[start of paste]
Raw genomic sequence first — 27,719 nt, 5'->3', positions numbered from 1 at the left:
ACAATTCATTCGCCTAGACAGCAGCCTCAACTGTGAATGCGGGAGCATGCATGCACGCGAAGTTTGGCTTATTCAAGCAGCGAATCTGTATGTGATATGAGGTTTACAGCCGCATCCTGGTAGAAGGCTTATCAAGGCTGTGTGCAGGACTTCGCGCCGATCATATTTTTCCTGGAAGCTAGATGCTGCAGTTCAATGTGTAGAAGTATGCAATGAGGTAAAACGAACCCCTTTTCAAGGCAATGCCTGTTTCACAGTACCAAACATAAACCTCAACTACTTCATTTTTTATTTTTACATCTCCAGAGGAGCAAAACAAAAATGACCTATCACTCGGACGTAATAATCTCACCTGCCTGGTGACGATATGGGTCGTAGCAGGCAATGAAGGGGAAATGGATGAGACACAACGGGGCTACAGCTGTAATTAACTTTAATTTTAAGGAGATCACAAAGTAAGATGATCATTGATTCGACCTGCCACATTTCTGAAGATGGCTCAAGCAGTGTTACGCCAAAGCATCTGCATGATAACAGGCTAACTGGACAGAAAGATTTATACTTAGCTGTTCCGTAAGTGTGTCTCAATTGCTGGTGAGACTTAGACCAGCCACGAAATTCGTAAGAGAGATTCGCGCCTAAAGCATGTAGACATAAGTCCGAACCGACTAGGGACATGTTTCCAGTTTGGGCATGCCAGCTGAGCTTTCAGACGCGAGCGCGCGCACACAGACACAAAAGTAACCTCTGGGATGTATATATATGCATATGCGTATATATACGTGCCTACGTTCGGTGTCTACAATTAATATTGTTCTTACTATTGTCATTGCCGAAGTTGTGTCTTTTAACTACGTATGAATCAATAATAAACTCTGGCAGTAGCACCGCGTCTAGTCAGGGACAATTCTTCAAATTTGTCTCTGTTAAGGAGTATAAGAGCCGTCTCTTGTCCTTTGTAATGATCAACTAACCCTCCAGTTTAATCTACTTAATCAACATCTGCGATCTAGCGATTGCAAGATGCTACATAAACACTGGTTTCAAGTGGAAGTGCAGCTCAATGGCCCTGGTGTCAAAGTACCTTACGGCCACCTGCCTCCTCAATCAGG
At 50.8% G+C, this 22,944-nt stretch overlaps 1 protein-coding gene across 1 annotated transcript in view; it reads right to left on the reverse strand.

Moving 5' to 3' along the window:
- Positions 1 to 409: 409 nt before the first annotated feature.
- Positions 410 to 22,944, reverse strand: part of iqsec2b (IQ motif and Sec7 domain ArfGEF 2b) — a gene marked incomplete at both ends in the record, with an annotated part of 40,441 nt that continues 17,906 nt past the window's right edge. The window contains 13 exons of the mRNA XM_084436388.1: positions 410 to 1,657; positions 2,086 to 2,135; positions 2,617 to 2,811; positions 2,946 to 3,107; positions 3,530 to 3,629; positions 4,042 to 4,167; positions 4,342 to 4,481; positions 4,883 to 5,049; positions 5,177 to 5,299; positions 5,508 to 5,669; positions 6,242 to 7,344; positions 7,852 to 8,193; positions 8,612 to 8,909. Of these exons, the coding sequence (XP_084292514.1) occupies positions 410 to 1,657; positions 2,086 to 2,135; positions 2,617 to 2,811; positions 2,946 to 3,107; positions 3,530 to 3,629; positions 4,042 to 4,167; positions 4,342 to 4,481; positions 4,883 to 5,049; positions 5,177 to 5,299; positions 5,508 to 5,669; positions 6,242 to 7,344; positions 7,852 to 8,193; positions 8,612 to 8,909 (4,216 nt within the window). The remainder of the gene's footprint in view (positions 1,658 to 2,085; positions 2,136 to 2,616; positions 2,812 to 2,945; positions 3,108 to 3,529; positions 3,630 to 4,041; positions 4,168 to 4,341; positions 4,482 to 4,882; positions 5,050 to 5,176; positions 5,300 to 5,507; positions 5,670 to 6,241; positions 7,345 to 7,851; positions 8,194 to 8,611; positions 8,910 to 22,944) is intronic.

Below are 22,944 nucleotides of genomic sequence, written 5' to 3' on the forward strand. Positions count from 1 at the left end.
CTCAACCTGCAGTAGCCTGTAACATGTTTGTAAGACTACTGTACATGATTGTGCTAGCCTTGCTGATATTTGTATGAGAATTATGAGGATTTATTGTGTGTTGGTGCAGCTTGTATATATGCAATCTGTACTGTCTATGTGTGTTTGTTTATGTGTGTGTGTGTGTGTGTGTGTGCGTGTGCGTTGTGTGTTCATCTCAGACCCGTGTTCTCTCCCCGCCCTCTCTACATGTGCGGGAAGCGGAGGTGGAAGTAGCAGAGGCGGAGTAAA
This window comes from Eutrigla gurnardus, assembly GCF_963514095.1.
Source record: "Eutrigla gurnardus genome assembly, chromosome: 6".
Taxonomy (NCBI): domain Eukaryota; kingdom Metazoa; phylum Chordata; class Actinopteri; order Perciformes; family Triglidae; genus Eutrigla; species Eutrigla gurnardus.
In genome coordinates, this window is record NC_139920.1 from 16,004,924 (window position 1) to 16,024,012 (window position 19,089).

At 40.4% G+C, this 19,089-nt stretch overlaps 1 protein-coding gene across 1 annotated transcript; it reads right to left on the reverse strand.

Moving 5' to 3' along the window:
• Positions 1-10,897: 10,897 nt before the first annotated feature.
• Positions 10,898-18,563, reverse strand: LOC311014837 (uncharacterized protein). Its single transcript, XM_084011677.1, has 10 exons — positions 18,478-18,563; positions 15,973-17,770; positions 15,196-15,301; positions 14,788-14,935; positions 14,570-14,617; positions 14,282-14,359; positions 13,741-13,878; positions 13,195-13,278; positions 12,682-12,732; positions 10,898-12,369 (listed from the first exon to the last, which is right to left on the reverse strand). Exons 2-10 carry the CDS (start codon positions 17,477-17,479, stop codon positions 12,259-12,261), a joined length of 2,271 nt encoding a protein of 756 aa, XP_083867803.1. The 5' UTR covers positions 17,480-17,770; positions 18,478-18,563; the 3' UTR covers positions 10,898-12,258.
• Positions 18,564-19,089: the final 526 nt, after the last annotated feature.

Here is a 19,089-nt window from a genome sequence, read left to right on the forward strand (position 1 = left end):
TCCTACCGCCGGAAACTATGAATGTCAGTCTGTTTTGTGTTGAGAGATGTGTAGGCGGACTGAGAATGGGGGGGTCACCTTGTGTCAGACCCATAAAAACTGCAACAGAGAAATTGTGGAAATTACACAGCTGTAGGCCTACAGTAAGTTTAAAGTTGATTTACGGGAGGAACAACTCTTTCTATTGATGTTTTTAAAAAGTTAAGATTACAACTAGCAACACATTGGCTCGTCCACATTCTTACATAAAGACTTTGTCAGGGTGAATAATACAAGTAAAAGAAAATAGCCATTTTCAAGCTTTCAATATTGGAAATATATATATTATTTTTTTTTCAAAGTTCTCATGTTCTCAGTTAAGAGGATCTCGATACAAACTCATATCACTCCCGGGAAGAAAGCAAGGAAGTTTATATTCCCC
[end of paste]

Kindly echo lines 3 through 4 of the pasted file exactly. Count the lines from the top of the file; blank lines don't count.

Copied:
At 50.8% G+C, this 22,944-nt stretch overlaps 1 protein-coding gene across 1 annotated transcript in view; it reads right to left on the reverse strand.

Moving 5' to 3' along the window: